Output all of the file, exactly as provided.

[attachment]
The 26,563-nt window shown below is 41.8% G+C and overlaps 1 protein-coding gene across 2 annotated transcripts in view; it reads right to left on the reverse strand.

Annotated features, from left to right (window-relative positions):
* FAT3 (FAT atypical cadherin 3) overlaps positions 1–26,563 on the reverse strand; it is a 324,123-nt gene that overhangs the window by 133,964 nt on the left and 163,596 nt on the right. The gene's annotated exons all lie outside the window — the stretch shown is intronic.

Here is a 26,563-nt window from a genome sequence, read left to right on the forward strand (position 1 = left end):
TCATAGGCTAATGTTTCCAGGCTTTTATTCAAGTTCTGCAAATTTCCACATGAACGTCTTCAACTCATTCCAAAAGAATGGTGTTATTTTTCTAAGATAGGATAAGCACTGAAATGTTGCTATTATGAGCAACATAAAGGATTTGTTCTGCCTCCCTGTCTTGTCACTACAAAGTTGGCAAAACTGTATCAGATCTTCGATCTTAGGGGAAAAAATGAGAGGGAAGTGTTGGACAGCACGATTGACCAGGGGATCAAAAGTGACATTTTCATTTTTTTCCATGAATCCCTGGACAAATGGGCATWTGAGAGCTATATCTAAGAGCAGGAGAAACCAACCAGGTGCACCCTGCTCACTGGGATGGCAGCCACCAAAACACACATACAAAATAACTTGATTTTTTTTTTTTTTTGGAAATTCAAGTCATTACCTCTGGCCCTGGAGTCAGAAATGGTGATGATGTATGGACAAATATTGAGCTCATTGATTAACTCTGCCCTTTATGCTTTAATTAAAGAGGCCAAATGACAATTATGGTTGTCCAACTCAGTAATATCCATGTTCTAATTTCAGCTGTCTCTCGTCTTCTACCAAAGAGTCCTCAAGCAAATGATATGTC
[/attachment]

The 26,563-nt window shown below is 41.8% G+C and overlaps 1 protein-coding gene across 2 annotated transcripts in view; it reads right to left on the reverse strand.

Annotated features, from left to right (window-relative positions):
* FAT3 (FAT atypical cadherin 3) overlaps positions 1–26,563 on the reverse strand; it is a 324,123-nt gene that overhangs the window by 133,964 nt on the left and 163,596 nt on the right. The gene's annotated exons all lie outside the window — the stretch shown is intronic.

Here is a 26,563-nt window from a genome sequence, read left to right on the forward strand (position 1 = left end):
TCATAGGCTAATGTTTCCAGGCTTTTATTCAAGTTCTGCAAATTTCCACATGAACGTCTTCAACTCATTCCAAAAGAATGGTGTTATTTTTCTAAGATAGGATAAGCACTGAAATGTTGCTATTATGAGCAACATAAAGGATTTGTTCTGCCTCCCTGTCTTGTCACTACAAAGTTGGCAAAACTGTATCAGATCTTCGATCTTAGGGGAAAAAATGAGAGGGAAGTGTTGGACAGCACGATTGACCAGGGGATCAAAAGTGACATTTTCATTTTTTTCCATGAATCCCTGGACAAATGGGCATWTGAGAGCTATATCTAAGAGCAGGAGAAACCAACCAGGTGCACCCTGCTCACTGGGATGGCAGCCACCAAAACACACATACAAAATAACTTGATTTTTTTTTTTTTTTGGAAATTCAAGTCATTACCTCTGGCCCTGGAGTCAGAAATGGTGATGATGTATGGACAAATATTGAGCTCATTGATTAACTCTGCCCTTTATGCTTTAATTAAAGAGGCCAAATGACAATTATGGTTGTCCAACTCAGTAATATCCATGTTCTAATTTCAGCTGTCTCTCGTCTTCTACCAAAGAGTCCTCAAGCAAATGATATGTC